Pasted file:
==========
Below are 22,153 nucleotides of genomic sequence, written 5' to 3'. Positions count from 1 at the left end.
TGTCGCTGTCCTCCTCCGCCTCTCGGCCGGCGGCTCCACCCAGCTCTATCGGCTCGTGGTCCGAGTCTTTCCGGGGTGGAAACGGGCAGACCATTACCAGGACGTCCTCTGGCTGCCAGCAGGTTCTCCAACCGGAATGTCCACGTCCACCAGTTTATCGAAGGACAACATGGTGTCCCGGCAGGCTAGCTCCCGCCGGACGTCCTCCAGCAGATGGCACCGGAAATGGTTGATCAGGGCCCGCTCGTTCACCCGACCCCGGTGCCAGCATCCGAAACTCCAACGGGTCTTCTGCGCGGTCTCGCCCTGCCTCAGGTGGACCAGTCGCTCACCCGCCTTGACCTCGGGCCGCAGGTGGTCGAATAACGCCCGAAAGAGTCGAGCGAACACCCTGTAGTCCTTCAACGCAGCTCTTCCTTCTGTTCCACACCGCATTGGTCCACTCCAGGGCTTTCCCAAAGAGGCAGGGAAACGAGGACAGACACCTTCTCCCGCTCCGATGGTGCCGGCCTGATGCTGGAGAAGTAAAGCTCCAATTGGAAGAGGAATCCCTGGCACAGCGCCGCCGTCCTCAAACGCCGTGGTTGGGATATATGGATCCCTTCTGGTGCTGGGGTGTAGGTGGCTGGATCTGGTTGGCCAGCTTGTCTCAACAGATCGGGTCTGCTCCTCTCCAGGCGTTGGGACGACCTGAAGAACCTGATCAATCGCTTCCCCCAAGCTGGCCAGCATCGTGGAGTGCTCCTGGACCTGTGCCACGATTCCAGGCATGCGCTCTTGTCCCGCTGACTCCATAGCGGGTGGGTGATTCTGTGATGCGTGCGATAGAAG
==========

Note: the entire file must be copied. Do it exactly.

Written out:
Below are 22,153 nucleotides of genomic sequence, written 5' to 3'. Positions count from 1 at the left end.
TGTCGCTGTCCTCCTCCGCCTCTCGGCCGGCGGCTCCACCCAGCTCTATCGGCTCGTGGTCCGAGTCTTTCCGGGGTGGAAACGGGCAGACCATTACCAGGACGTCCTCTGGCTGCCAGCAGGTTCTCCAACCGGAATGTCCACGTCCACCAGTTTATCGAAGGACAACATGGTGTCCCGGCAGGCTAGCTCCCGCCGGACGTCCTCCAGCAGATGGCACCGGAAATGGTTGATCAGGGCCCGCTCGTTCACCCGACCCCGGTGCCAGCATCCGAAACTCCAACGGGTCTTCTGCGCGGTCTCGCCCTGCCTCAGGTGGACCAGTCGCTCACCCGCCTTGACCTCGGGCCGCAGGTGGTCGAATAACGCCCGAAAGAGTCGAGCGAACACCCTGTAGTCCTTCAACGCAGCTCTTCCTTCTGTTCCACACCGCATTGGTCCACTCCAGGGCTTTCCCAAAGAGGCAGGGAAACGAGGACAGACACCTTCTCCCGCTCCGATGGTGCCGGCCTGATGCTGGAGAAGTAAAGCTCCAATTGGAAGAGGAATCCCTGGCACAGCGCCGCCGTCCTCAAACGCCGTGGTTGGGATATATGGATCCCTTCTGGTGCTGGGGTGTAGGTGGCTGGATCTGGTTGGCCAGCTTGTCTCAACAGATCGGGTCTGCTCCTCTCCAGGCGTTGGGACGACCTGAAGAACCTGATCAATCGCTTCCCCCAAGCTGGCCAGCATCGTGGAGTGCTCCTGGACCTGTGCCACGATTCCAGGCATGCGCTCTTGTCCCGCTGACTCCATAGCGGGTGGGTGATTCTGTGATGCGTGCGATAGAAG